To compose and to write what can be no other than the greatest of all truths, I believe one needs to have gone through an enormous metamorphosis in life itself; one that has foreseen the greatest of upheavals. One has to rise above reason, above belief, above logic, and cross all physical barriers to see and sense things that are eternal. 

I love one of Rumi's poems beyond all others, not because I love poetry and compose one or two at times but because of the enormity of the truth it carries across humanity's ages. Perhaps it possesses the ability to touch my heart also because of its eternal wisdom, or because I have had some great upheavals in my own life, I do not know. Whatever the reason I find myself in this poem, I am perhaps attempting to be a fool by looking at it from a perspective I should not have ever dared to envision... It would be a folly to look at something eternal that way, but so be it with this Rumi's poem titled "Say, 'I am you'."

I am dust particles in sunlight,
I am the round sun.

(What are each of us essentially? Chemicals, compounds, molecules, atoms, elements? Dust... just as the sun is made of... from the smallest, the particle of dust, to the largest, the star as the sun...)

To the bits of dust I say, 'Stay'.
To the sun, 'Keep moving'.

(I, even though dust in essence, wish to live longer, hence stay longer; wish to have more, wish to possess the best, the most... but what do I wish for the sun, the only source of energy to all life-forces on earth? To keep moving, to go away... Yet, what else can I do for it? It has to move on, it is treading along a cosmic path I can only wonder at...)

I am the morning mist,
and the breath of evening.

I am the wind at the top of a grove,
and the surf on the cliff.

(I am human imagination... I am the air laden with freedom... I love to wander... I love to explore, to play, to be aloft of things at times... but I am also life itself...)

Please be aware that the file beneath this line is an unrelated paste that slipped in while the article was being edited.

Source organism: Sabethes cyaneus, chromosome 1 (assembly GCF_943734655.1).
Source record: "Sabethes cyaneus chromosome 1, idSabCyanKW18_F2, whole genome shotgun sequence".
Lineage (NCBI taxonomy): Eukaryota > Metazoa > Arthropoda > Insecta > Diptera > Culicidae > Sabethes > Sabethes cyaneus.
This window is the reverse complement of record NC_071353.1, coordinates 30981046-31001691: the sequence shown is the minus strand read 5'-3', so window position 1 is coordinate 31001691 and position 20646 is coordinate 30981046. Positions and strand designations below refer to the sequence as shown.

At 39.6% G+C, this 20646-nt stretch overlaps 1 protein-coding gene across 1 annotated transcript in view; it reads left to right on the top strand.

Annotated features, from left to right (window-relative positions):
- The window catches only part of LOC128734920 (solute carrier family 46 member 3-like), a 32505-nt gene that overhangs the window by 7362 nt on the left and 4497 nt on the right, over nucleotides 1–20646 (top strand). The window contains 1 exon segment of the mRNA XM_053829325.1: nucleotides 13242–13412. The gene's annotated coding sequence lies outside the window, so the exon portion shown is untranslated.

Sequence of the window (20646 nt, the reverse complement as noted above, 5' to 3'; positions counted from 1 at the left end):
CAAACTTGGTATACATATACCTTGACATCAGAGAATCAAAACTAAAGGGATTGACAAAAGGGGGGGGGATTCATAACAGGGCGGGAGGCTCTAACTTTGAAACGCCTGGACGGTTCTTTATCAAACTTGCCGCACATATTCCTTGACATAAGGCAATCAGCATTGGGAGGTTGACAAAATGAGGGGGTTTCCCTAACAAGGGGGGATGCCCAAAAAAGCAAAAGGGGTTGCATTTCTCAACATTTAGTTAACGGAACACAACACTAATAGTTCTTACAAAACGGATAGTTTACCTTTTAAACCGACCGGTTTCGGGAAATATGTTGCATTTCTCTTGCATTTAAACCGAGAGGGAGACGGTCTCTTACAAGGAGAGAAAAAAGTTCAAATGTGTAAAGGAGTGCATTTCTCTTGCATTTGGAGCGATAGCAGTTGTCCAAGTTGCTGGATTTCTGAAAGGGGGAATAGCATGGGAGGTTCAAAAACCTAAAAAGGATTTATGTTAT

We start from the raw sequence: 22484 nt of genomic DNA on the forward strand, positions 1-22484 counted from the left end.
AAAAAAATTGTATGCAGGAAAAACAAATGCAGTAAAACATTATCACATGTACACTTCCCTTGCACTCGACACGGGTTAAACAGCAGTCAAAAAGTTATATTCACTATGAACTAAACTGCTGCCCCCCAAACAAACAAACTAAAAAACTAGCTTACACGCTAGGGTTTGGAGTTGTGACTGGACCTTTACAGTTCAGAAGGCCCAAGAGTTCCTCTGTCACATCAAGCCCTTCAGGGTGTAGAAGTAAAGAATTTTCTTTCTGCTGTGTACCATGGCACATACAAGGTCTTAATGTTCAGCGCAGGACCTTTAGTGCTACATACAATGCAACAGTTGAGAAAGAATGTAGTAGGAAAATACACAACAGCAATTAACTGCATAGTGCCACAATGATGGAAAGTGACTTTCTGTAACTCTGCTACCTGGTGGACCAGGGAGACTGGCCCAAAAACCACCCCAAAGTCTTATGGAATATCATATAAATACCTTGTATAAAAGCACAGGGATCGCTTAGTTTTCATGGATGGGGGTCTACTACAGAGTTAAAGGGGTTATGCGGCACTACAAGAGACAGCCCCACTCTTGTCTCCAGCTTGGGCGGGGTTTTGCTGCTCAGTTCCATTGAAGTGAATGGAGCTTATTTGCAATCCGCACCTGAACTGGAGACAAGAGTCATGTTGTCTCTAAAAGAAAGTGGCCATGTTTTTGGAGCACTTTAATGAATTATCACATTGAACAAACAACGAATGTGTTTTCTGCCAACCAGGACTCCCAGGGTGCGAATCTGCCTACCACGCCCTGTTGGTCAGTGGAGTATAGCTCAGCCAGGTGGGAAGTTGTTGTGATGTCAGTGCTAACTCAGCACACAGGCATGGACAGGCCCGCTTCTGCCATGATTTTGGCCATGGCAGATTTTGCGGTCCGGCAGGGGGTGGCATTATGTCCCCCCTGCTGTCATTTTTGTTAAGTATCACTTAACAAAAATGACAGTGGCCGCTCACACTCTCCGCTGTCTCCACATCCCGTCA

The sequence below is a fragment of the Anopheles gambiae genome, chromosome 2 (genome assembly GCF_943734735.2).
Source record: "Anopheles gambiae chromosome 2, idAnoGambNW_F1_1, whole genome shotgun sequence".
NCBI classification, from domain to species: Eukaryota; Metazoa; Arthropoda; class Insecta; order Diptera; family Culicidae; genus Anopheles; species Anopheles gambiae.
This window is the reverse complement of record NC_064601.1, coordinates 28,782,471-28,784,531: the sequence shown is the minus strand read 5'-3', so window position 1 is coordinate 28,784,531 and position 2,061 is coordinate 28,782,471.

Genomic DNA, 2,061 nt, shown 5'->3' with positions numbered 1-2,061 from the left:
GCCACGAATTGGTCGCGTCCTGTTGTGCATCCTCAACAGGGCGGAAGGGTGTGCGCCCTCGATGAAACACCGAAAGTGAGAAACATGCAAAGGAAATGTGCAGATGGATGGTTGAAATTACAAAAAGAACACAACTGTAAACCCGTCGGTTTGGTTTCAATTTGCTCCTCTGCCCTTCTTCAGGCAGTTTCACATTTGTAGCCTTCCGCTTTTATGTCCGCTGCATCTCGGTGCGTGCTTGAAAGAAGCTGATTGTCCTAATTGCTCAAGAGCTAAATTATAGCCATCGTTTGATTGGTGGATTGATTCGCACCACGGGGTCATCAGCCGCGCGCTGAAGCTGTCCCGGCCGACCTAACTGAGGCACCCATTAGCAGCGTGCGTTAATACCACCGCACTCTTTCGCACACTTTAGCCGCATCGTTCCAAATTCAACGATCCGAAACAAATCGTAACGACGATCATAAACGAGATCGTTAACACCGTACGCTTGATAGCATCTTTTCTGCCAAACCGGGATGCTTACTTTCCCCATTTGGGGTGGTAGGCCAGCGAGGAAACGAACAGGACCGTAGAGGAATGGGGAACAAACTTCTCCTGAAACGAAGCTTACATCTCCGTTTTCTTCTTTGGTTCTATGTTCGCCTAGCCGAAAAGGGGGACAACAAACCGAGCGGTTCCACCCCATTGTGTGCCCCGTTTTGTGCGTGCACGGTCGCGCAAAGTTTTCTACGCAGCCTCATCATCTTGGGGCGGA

Mast, rudder, helmsman, and keel,
I am also the coral reef they founder on. 
I am a tree with a trained parrot in its branches.

Silence, thought, and voice.

The musical air coming through a flute,
a spark of stone, a flickering in metal.

Both candle and the moths crazy around it.
Rose, and the nightingale lost in the fragrance.

I am all orders of being, the circling galaxy,
the evolutionary intelligence, 
the lift,
and the falling away.

What is, and what isn't...

Rumi: Page on Wikipedia

Rumi's poems belong to humanity and are not copyright protected to a great extent except, perhaps, some translations.

One can find many books on Rumi at http://www.allbooksfind.net/book-shelf-r/rumi-books-free-download/ 

Books on Sufism and books by Rumi can be found here as well:

Rumi's poems in translation can also be read here:

My Favourite "Rumi" on YouTube

1. Poem of the Atoms

2. Say I am You

Do a "google" search on Rumi, for more.

(All text except the poem by the author; with partial opinions and analysis in brackets. 'What Do You Think Will Happen' translated from Persian by Nader Khalili. 'Say I Am You' translated--or rather, transliterated--by Coleman Barks. The end of the poem has been omitted here where Rumi asks the reader to tell him he is Rumi, or to see Rumi within himself while introducing [while giving an introduction]. Image copyright of their respective owners, if any. Videos of Rumi's poems on this blog are linked and are not mine.)